To the House of Representatives:
I herewith return without approval House bill No. 8681, entitled "An act authorizing the Arkansas Northwestern Railway Company to construct and operate a railway through the Indian Territory, and for other purposes."
The contemplated route of this railway, so far as it is disclosed in the bill, would run from a point in the southwestern corner of the State of Missouri, across the northeastern corner of the Indian Territory, to a point in the southeastern part of the State of Kansas. This route necessarily runs through the lands of the Cherokee Indians or through the small reservations of the Quapaws, the Peorias, the Ottawas, the Wyandottes, and the Senecas.
There is no provision in the bill requiring the consent of the Indians whose lands are to be thus traversed.
There is no provision requiring the entire line to be located and approved by the Secretary of the Interior before the work of building is commenced.
The bill provides for compensation to individual occupants or allottees by a process of appraisal by referees, with the right of appeal to the district court held at Fort Smith, in the State of Arkansas.
In the case of allotted land or land held in individual occupancy by the Indians great care should be exercised in interfering with their holdings. Their land is given them for cultivation and with a view of making them self-supporting and industrious citizens. If their land is invaded and cut up by railroads, the purpose of allotment is in danger of being defeated. Money compensation is of but little use to them, and no amount can compensate for the disturbance in the cultivation of their lands and their consequent discontent and discouragement.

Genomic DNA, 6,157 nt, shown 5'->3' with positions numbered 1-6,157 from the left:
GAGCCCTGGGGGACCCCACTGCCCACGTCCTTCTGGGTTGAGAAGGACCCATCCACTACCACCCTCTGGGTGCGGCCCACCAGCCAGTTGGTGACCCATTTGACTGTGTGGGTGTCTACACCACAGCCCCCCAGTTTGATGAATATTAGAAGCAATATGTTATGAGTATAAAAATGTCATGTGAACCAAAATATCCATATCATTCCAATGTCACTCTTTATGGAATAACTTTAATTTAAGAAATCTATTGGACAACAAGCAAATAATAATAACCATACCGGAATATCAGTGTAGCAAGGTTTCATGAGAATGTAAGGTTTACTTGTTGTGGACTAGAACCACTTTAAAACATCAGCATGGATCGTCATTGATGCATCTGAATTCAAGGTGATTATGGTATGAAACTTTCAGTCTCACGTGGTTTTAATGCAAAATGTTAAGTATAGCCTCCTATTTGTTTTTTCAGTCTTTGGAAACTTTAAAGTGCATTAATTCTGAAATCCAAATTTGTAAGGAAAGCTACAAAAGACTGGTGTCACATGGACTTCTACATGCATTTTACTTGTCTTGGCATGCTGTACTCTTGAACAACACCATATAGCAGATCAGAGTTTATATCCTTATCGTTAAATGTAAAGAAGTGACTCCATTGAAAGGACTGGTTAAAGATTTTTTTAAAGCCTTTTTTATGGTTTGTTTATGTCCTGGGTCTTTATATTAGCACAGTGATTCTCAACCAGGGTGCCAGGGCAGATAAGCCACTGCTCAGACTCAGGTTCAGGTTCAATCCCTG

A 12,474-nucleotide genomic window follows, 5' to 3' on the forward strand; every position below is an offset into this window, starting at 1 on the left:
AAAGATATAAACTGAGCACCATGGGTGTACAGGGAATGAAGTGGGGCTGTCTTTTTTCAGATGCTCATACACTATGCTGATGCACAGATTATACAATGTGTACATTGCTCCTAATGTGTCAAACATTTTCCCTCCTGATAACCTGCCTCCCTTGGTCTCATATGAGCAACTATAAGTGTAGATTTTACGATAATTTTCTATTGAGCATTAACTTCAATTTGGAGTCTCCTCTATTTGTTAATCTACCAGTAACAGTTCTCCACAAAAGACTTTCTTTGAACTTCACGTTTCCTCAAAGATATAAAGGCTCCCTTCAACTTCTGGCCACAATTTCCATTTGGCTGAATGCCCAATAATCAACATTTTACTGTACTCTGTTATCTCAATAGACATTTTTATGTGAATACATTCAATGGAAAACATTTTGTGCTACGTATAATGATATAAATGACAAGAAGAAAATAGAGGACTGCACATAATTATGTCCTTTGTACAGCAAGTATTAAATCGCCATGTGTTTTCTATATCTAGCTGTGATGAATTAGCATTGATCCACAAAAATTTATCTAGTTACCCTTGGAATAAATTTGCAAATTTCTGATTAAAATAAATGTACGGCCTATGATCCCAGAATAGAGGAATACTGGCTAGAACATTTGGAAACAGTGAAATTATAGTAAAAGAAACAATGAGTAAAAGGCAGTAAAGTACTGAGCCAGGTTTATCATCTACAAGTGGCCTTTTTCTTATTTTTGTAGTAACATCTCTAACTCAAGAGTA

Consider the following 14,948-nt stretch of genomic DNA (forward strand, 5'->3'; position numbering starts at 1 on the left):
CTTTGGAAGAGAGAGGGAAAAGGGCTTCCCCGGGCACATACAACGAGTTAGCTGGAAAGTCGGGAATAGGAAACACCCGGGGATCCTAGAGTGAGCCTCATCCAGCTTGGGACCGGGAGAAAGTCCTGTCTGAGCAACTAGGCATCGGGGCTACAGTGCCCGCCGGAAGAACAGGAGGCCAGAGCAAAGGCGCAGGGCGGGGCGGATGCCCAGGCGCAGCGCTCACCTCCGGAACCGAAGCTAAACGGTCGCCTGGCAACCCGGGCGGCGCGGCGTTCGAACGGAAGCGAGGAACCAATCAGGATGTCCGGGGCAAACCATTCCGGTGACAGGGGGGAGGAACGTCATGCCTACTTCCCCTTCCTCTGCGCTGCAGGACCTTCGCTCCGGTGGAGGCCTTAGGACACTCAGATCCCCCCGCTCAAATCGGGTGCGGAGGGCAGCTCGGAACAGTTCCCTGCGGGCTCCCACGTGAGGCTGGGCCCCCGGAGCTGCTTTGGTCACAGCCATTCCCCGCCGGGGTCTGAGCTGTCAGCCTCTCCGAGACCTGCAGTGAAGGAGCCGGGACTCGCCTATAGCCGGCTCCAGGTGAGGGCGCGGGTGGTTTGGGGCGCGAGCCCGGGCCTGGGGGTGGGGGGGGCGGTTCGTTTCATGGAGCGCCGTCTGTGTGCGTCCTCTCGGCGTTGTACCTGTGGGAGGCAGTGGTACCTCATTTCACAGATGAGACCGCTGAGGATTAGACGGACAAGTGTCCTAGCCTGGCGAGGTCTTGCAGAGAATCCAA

These considerations, it seems to me, emphasize the necessity of the exact location of the entire line of the contemplated railroad and such control over it by the Secretary of the Interior as will enable him to avoid as much as possible interference with individual Indian occupants and other difficulties.
This supervision and regulation of the line can be done with much more safety and effectiveness in considering the entire line than it can be done in sections of 25 miles each, as is provided in the bill.
The United States circuit and district courts for the districts of Kansas and the district of Arkansas and such other courts as may be authorized by Congress are given concurrent jurisdiction of all controversies arising between the railway company and the nations and tribes of Indiana through whose territory the railway shall be constructed, or between said company and the members of said nations or tribes, without reference to the amount in controversy, and the civil jurisdiction of said courts is extended within the limits of said Indian Territory, without distinction as to the citizenship of parties, so far as may be necessary to carry out the provisions of the act.
The requirement that an Indian shall be obliged to seek a distant court for the adjudication of his rights in his controversies, great and small, with this railway company would result in many cases to a denial of justice.
I am convinced of the growing necessity, in this period of change in our relations with the Indians, of caution and certainty in the grants given to railroads to pass through Indian lands and of the exercise of care in allowing interference with their occupation.
Grover Cleveland, Veto Message Online by Gerhard Peters and John T. Woolley, The American Presidency Project https://www.presidency.ucsb.edu/node/206387